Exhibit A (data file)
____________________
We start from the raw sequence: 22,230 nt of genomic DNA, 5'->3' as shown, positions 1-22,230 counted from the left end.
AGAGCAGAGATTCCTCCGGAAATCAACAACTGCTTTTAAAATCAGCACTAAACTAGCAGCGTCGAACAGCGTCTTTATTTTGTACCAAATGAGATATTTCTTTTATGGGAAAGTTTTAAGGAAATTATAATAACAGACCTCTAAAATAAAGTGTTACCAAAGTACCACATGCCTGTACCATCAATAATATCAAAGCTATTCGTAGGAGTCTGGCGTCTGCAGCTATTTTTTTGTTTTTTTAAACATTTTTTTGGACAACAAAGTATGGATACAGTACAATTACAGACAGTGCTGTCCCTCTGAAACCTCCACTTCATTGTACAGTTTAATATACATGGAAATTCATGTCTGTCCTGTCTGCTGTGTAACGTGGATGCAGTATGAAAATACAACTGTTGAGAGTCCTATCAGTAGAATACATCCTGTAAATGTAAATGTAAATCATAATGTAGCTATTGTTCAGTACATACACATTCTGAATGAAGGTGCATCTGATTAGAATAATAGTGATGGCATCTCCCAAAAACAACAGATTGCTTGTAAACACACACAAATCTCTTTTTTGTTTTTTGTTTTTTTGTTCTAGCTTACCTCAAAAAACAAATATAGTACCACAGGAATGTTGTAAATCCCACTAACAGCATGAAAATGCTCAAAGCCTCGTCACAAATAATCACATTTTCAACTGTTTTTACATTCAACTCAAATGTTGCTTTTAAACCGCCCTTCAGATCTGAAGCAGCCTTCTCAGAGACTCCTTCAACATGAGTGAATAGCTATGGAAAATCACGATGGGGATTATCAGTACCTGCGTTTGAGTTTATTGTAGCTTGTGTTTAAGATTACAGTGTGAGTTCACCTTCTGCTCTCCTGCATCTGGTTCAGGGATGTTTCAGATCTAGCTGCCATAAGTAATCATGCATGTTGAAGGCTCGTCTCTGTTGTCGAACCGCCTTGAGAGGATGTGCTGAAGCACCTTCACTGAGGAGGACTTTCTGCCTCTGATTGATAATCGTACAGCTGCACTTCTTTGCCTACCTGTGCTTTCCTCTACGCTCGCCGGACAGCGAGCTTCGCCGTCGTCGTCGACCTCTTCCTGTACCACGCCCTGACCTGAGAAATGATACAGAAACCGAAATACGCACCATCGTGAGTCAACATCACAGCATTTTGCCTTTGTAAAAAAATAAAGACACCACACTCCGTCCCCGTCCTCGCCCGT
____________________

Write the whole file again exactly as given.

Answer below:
We start from the raw sequence: 22,230 nt of genomic DNA, 5'->3' as shown, positions 1-22,230 counted from the left end.
AGAGCAGAGATTCCTCCGGAAATCAACAACTGCTTTTAAAATCAGCACTAAACTAGCAGCGTCGAACAGCGTCTTTATTTTGTACCAAATGAGATATTTCTTTTATGGGAAAGTTTTAAGGAAATTATAATAACAGACCTCTAAAATAAAGTGTTACCAAAGTACCACATGCCTGTACCATCAATAATATCAAAGCTATTCGTAGGAGTCTGGCGTCTGCAGCTATTTTTTTGTTTTTTTAAACATTTTTTTGGACAACAAAGTATGGATACAGTACAATTACAGACAGTGCTGTCCCTCTGAAACCTCCACTTCATTGTACAGTTTAATATACATGGAAATTCATGTCTGTCCTGTCTGCTGTGTAACGTGGATGCAGTATGAAAATACAACTGTTGAGAGTCCTATCAGTAGAATACATCCTGTAAATGTAAATGTAAATCATAATGTAGCTATTGTTCAGTACATACACATTCTGAATGAAGGTGCATCTGATTAGAATAATAGTGATGGCATCTCCCAAAAACAACAGATTGCTTGTAAACACACACAAATCTCTTTTTTGTTTTTTGTTTTTTTGTTCTAGCTTACCTCAAAAAACAAATATAGTACCACAGGAATGTTGTAAATCCCACTAACAGCATGAAAATGCTCAAAGCCTCGTCACAAATAATCACATTTTCAACTGTTTTTACATTCAACTCAAATGTTGCTTTTAAACCGCCCTTCAGATCTGAAGCAGCCTTCTCAGAGACTCCTTCAACATGAGTGAATAGCTATGGAAAATCACGATGGGGATTATCAGTACCTGCGTTTGAGTTTATTGTAGCTTGTGTTTAAGATTACAGTGTGAGTTCACCTTCTGCTCTCCTGCATCTGGTTCAGGGATGTTTCAGATCTAGCTGCCATAAGTAATCATGCATGTTGAAGGCTCGTCTCTGTTGTCGAACCGCCTTGAGAGGATGTGCTGAAGCACCTTCACTGAGGAGGACTTTCTGCCTCTGATTGATAATCGTACAGCTGCACTTCTTTGCCTACCTGTGCTTTCCTCTACGCTCGCCGGACAGCGAGCTTCGCCGTCGTCGTCGACCTCTTCCTGTACCACGCCCTGACCTGAGAAATGATACAGAAACCGAAATACGCACCATCGTGAGTCAACATCACAGCATTTTGCCTTTGTAAAAAAATAAAGACACCACACTCCGTCCCCGTCCTCGCCCGT